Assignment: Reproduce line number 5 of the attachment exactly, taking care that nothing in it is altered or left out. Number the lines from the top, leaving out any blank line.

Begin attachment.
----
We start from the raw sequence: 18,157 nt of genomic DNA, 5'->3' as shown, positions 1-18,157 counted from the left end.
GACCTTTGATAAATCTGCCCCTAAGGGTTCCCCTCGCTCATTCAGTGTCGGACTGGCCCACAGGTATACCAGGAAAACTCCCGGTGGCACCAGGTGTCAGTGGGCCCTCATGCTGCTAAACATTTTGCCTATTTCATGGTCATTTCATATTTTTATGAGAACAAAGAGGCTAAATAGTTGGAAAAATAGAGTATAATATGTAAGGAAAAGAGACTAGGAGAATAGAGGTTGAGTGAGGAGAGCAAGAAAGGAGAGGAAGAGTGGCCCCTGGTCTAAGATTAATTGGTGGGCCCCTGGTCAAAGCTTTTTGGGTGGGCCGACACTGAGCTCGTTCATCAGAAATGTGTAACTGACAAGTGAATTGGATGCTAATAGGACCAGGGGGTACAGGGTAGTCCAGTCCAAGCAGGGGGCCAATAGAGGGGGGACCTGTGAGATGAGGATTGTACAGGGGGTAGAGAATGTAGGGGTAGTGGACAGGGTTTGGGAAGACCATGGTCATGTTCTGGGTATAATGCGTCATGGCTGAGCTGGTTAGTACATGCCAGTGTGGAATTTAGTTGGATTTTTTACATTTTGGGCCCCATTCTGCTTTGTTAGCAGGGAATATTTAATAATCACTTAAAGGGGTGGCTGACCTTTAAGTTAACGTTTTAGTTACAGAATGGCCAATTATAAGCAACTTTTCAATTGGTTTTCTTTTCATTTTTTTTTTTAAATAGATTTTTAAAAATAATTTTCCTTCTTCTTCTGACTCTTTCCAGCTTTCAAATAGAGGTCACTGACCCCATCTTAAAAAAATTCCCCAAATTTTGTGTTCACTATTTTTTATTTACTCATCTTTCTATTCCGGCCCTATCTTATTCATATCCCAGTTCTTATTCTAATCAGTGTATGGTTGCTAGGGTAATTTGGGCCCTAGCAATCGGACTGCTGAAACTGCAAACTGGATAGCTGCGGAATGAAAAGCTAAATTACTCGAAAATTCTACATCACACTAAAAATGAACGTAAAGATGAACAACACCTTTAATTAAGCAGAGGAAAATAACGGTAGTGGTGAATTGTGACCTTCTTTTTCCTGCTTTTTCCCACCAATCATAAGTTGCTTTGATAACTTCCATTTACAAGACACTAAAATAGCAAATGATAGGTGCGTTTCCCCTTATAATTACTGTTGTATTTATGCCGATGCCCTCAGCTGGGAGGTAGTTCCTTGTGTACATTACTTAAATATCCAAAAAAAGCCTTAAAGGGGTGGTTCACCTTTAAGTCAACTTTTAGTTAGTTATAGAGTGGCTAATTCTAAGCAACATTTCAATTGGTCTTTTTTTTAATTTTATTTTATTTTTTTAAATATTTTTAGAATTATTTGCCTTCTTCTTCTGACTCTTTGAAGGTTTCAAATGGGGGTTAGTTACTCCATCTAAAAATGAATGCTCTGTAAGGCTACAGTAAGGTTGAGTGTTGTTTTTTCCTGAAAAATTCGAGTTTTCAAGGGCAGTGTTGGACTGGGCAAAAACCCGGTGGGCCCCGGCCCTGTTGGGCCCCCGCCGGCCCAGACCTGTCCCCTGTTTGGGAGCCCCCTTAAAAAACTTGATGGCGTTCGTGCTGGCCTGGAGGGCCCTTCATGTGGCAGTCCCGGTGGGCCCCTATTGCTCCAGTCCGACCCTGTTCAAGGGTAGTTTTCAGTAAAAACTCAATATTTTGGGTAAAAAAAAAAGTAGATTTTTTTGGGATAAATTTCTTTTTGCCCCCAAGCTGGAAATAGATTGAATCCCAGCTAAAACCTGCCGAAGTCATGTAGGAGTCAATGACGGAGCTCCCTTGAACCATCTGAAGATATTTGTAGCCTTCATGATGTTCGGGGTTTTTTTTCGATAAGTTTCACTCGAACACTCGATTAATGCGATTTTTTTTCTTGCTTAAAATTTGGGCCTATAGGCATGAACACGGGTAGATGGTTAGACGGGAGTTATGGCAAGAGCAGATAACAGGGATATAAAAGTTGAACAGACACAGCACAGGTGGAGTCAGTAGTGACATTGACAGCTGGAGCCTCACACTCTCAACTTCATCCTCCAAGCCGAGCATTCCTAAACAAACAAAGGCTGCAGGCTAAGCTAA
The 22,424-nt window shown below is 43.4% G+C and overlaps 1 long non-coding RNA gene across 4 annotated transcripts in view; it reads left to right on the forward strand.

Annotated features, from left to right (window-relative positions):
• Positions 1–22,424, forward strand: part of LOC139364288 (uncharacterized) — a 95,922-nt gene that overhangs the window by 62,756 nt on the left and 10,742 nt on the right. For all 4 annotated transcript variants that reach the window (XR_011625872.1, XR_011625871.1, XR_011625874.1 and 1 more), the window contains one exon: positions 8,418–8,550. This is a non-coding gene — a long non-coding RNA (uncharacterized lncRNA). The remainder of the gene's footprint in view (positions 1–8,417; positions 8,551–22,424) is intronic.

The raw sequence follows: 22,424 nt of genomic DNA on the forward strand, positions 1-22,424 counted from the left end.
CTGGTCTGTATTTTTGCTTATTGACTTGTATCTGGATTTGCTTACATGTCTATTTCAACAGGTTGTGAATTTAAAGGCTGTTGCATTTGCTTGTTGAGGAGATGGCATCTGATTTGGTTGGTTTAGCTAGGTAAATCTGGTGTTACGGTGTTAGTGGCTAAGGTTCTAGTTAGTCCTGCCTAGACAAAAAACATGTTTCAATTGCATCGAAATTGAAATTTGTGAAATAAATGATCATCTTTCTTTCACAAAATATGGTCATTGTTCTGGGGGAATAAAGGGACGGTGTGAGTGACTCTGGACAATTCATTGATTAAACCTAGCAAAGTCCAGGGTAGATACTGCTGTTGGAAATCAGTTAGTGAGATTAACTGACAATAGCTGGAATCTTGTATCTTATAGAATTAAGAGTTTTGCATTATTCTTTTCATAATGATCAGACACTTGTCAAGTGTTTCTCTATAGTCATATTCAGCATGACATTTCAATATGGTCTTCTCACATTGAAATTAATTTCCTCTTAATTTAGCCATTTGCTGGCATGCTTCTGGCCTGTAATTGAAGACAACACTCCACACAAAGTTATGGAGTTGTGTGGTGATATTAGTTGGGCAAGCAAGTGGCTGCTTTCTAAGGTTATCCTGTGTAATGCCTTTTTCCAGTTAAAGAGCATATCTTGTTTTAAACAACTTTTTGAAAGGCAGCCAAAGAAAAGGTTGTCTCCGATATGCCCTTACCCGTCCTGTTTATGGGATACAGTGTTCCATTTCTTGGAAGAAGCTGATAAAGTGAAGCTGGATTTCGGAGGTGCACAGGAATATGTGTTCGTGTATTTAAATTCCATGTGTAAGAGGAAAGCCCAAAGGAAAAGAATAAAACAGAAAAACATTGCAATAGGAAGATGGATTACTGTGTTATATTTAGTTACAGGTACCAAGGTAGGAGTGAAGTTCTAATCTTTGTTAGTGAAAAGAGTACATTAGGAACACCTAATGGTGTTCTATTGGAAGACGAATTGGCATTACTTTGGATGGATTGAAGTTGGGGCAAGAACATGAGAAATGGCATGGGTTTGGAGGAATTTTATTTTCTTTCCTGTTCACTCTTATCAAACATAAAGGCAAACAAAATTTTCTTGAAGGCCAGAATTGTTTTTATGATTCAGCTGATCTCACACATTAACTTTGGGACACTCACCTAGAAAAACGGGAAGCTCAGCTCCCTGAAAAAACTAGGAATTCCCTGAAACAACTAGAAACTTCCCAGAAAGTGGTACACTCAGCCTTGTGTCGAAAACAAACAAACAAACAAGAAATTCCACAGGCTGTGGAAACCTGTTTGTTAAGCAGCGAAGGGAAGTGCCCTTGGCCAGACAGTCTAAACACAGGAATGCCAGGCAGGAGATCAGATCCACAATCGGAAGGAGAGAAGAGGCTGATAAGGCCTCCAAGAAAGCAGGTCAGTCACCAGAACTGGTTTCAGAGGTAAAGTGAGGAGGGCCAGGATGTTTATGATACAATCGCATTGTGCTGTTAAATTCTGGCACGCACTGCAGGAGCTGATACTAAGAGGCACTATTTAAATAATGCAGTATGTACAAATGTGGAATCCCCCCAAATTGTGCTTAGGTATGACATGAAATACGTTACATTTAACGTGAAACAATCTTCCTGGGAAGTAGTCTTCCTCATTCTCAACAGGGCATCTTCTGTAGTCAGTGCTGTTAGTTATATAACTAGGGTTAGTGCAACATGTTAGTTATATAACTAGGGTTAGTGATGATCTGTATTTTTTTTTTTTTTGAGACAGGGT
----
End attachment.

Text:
• Positions 1–22,424, forward strand: part of LOC139364288 (uncharacterized) — a 95,922-nt gene that overhangs the window by 62,756 nt on the left and 10,742 nt on the right. For all 4 annotated transcript variants that reach the window (XR_011625872.1, XR_011625871.1, XR_011625874.1 and 1 more), the window contains one exon: positions 8,418–8,550. This is a non-coding gene — a long non-coding RNA (uncharacterized lncRNA). The remainder of the gene's footprint in view (positions 1–8,417; positions 8,551–22,424) is intronic.